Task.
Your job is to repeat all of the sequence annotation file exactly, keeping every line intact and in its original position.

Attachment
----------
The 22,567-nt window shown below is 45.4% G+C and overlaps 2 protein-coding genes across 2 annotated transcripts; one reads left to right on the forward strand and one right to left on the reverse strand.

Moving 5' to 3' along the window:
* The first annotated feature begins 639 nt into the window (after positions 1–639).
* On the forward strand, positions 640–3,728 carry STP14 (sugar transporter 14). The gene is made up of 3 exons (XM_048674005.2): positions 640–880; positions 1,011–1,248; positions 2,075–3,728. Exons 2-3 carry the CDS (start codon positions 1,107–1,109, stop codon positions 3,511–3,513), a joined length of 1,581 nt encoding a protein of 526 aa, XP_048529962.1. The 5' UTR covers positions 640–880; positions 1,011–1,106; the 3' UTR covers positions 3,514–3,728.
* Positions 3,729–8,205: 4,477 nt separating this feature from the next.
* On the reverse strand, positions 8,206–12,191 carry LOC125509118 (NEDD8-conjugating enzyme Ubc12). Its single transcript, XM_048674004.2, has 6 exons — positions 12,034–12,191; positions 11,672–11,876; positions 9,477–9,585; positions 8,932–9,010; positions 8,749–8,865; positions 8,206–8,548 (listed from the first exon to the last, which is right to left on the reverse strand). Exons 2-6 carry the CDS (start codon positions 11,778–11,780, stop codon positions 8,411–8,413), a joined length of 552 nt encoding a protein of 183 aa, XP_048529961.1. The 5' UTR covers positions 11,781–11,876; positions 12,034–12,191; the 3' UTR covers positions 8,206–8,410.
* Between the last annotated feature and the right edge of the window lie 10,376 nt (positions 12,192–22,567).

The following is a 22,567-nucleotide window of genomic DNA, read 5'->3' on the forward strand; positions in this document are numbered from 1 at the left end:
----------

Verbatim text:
The 22,567-nt window shown below is 45.4% G+C and overlaps 2 protein-coding genes across 2 annotated transcripts; one reads left to right on the forward strand and one right to left on the reverse strand.

Moving 5' to 3' along the window:
* The first annotated feature begins 639 nt into the window (after positions 1–639).
* On the forward strand, positions 640–3,728 carry STP14 (sugar transporter 14). The gene is made up of 3 exons (XM_048674005.2): positions 640–880; positions 1,011–1,248; positions 2,075–3,728. Exons 2-3 carry the CDS (start codon positions 1,107–1,109, stop codon positions 3,511–3,513), a joined length of 1,581 nt encoding a protein of 526 aa, XP_048529962.1. The 5' UTR covers positions 640–880; positions 1,011–1,106; the 3' UTR covers positions 3,514–3,728.
* Positions 3,729–8,205: 4,477 nt separating this feature from the next.
* On the reverse strand, positions 8,206–12,191 carry LOC125509118 (NEDD8-conjugating enzyme Ubc12). Its single transcript, XM_048674004.2, has 6 exons — positions 12,034–12,191; positions 11,672–11,876; positions 9,477–9,585; positions 8,932–9,010; positions 8,749–8,865; positions 8,206–8,548 (listed from the first exon to the last, which is right to left on the reverse strand). Exons 2-6 carry the CDS (start codon positions 11,778–11,780, stop codon positions 8,411–8,413), a joined length of 552 nt encoding a protein of 183 aa, XP_048529961.1. The 5' UTR covers positions 11,781–11,876; positions 12,034–12,191; the 3' UTR covers positions 8,206–8,410.
* Between the last annotated feature and the right edge of the window lie 10,376 nt (positions 12,192–22,567).

The following is a 22,567-nucleotide window of genomic DNA, read 5'->3' on the forward strand; positions in this document are numbered from 1 at the left end: